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Workers operate an oil-sands rig near Fort McMurray, Alta, in September of 2010.Kevin Van Paassen

The world is moving to a new business standard for being green, but Canada is not moving along with it – to its detriment, according to a new report.

More and more countries are demanding that their imports meet environmental standards, with Europe's fuel-quality directive the most obvious example.

But the National Round Table on the Environment and the Economy says there is little information in Canada for businesses to determine what kind of environmental footprint their production is making.

With no organized effort to deal with such analysis, the round table says Canada's competitiveness and reputation in global trade are at stake.

"Increasingly, market access for our resources and goods will be at risk if we don't act," the advisory group's president, David McLaughlin, says in the report.

The report is in response to a request from Environment Minister Peter Kent. He asked the advisory group to look at the need for a "life cycle" approach to production in Canada – a systematic way of measuring the environmental impact of a good or service, from conception to consumption.

The researchers found that Europe has a life-cycle approach in many parts of its private and public sectors, and the United States is increasingly adopting such an outlook.

Canada, however, has no standards or tools for measuring environmental impacts, nor does it have any guidelines for eco-labelling. Instead, individual companies are taking initiatives in a fragmented way.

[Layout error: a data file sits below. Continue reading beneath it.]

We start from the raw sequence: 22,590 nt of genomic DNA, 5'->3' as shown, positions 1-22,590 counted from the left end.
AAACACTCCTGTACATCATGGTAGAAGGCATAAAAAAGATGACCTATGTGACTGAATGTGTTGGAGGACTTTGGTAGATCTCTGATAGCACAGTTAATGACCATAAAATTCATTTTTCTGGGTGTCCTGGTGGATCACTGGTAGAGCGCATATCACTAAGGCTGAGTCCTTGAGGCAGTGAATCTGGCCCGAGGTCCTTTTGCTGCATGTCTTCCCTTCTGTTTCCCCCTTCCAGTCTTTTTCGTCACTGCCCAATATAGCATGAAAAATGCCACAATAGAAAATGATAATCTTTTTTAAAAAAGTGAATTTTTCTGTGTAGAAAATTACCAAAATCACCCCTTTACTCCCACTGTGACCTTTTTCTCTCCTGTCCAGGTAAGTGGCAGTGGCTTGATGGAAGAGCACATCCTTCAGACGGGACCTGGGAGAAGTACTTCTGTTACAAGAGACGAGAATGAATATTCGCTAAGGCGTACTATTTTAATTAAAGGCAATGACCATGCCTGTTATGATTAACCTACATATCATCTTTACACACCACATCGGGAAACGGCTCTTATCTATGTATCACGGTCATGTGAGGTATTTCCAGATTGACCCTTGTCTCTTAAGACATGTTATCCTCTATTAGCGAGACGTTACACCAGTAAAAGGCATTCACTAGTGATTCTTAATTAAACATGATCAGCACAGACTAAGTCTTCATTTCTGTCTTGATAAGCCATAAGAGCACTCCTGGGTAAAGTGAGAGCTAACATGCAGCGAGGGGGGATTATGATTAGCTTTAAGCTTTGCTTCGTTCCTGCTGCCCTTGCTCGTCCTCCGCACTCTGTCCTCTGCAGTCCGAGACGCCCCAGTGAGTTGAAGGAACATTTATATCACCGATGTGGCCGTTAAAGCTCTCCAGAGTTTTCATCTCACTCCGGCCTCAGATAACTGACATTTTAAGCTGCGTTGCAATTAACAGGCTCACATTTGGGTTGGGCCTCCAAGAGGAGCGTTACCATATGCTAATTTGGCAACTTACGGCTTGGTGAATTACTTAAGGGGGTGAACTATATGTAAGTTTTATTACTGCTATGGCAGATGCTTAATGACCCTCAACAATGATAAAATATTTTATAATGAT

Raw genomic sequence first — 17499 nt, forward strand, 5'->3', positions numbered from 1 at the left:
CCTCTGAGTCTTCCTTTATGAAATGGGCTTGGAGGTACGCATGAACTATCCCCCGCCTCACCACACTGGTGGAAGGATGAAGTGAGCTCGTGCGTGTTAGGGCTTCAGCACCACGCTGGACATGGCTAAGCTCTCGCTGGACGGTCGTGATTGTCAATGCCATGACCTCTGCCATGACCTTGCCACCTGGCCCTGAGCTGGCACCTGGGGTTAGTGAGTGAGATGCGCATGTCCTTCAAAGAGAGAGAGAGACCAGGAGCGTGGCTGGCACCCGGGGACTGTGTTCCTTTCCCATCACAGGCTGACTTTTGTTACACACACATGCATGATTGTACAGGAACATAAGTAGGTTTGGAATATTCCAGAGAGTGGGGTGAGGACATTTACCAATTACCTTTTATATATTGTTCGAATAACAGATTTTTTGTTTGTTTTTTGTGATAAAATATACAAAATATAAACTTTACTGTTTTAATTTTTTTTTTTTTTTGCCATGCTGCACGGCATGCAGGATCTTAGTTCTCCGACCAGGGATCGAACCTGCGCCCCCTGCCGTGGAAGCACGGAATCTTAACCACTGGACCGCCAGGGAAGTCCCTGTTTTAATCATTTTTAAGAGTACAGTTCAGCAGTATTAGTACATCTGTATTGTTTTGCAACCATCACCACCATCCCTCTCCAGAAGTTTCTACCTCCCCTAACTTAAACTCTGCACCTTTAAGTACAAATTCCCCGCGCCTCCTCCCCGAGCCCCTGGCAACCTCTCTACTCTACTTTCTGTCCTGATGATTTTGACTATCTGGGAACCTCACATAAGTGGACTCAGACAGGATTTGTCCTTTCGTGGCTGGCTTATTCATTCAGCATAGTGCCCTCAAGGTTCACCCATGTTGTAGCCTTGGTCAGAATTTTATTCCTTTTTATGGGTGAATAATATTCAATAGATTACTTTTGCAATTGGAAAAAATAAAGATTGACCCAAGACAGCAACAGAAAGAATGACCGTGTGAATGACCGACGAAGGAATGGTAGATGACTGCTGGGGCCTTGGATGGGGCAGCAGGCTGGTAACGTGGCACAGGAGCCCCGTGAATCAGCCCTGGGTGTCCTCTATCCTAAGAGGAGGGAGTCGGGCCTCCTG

"With environmental concerns becoming an increasing determinant of the terms of trade, we need to build up our capacity and step up our expertise in integrating the environment and the economy in business and government decision-making," the report states.

Canada's trading partners could erect barriers to Canadian goods and services unless Canadian accounting of environmental impact meets foreign standards, the report warns.

Indeed, Ottawa is already in a dispute with the European Parliament over its attempts to designate Canadian bitumen too dirty for Europe's fuel quality rules.

Ottawa's response has been to lobby hard for Canadian oil and wave international trade rules at European leaders in an attempt to get them to back down.

But the round table's report says product-footprint standards are probably the way of the future, and Canada should be working domestically and internationally to make sure it is up to speed.

The report recommends setting up a database for the private and public sectors that would detail international trade and market access requirements.

The round table also wants to see Ottawa develop some solid rules and standards that over time would pay off for companies in efficiencies and competitiveness.

These rules would be developed by third parties but the federal government would be in charge of oversight.

While Mr. Kent requested the research and advice in the round table's report, the government has largely ignored the agency's advice in the past, and is now moving to eliminate its funding.

The round table, an independent body whose directors were named by the Conservative government, has less than a year left to live.

Mr. Kent initially said the funding was cut because the round table's research is replicated in universities and think-tanks, and is readily available on the Internet.

But Foreign Affairs Minister John Baird, a former environment minister, said this week the agency is being shut down because the government disagrees fundamentally with its advice.

The round table has written that a cap-and-trade system to control greenhouse gases would be an effective way for Canada to meet its international obligations to reduce emissions – a message the federal Conservatives say amounts to calling for a punitive carbon tax.